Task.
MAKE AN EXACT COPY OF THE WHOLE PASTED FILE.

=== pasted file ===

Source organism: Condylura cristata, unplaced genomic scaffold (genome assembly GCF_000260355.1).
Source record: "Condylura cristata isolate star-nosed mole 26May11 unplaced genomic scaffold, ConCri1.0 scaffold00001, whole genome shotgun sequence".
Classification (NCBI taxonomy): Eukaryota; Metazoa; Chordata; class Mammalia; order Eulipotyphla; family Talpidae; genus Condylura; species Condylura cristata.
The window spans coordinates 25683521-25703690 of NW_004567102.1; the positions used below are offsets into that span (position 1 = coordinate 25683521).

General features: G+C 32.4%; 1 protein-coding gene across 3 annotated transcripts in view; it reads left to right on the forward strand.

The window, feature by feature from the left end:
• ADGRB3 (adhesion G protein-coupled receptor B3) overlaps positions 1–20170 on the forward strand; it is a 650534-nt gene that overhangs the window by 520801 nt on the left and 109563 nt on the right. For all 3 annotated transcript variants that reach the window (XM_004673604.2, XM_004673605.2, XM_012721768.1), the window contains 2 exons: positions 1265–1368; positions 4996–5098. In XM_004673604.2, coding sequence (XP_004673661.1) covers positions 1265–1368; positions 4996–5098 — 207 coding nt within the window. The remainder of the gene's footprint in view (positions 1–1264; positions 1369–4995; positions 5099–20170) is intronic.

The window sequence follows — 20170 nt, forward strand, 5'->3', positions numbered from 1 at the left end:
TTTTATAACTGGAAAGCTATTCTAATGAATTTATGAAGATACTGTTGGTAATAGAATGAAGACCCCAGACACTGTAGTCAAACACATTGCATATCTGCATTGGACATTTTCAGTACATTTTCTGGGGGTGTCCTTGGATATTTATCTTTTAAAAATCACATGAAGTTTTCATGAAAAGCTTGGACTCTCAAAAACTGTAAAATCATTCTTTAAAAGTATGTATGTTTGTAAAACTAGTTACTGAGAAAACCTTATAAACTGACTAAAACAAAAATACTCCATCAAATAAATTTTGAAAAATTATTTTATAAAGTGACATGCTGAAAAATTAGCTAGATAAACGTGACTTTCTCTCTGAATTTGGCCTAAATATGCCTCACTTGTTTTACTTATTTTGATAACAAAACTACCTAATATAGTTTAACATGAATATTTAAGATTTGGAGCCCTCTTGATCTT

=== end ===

Source organism: Condylura cristata, unplaced genomic scaffold (genome assembly GCF_000260355.1).
Source record: "Condylura cristata isolate star-nosed mole 26May11 unplaced genomic scaffold, ConCri1.0 scaffold00001, whole genome shotgun sequence".
Classification (NCBI taxonomy): Eukaryota; Metazoa; Chordata; class Mammalia; order Eulipotyphla; family Talpidae; genus Condylura; species Condylura cristata.
The window spans coordinates 25683521-25703690 of NW_004567102.1; the positions used below are offsets into that span (position 1 = coordinate 25683521).

General features: G+C 32.4%; 1 protein-coding gene across 3 annotated transcripts in view; it reads left to right on the forward strand.

The window, feature by feature from the left end:
• ADGRB3 (adhesion G protein-coupled receptor B3) overlaps positions 1–20170 on the forward strand; it is a 650534-nt gene that overhangs the window by 520801 nt on the left and 109563 nt on the right. For all 3 annotated transcript variants that reach the window (XM_004673604.2, XM_004673605.2, XM_012721768.1), the window contains 2 exons: positions 1265–1368; positions 4996–5098. In XM_004673604.2, coding sequence (XP_004673661.1) covers positions 1265–1368; positions 4996–5098 — 207 coding nt within the window. The remainder of the gene's footprint in view (positions 1–1264; positions 1369–4995; positions 5099–20170) is intronic.

The window sequence follows — 20170 nt, forward strand, 5'->3', positions numbered from 1 at the left end:
TTTTATAACTGGAAAGCTATTCTAATGAATTTATGAAGATACTGTTGGTAATAGAATGAAGACCCCAGACACTGTAGTCAAACACATTGCATATCTGCATTGGACATTTTCAGTACATTTTCTGGGGGTGTCCTTGGATATTTATCTTTTAAAAATCACATGAAGTTTTCATGAAAAGCTTGGACTCTCAAAAACTGTAAAATCATTCTTTAAAAGTATGTATGTTTGTAAAACTAGTTACTGAGAAAACCTTATAAACTGACTAAAACAAAAATACTCCATCAAATAAATTTTGAAAAATTATTTTATAAAGTGACATGCTGAAAAATTAGCTAGATAAACGTGACTTTCTCTCTGAATTTGGCCTAAATATGCCTCACTTGTTTTACTTATTTTGATAACAAAACTACCTAATATAGTTTAACATGAATATTTAAGATTTGGAGCCCTCTTGATCTT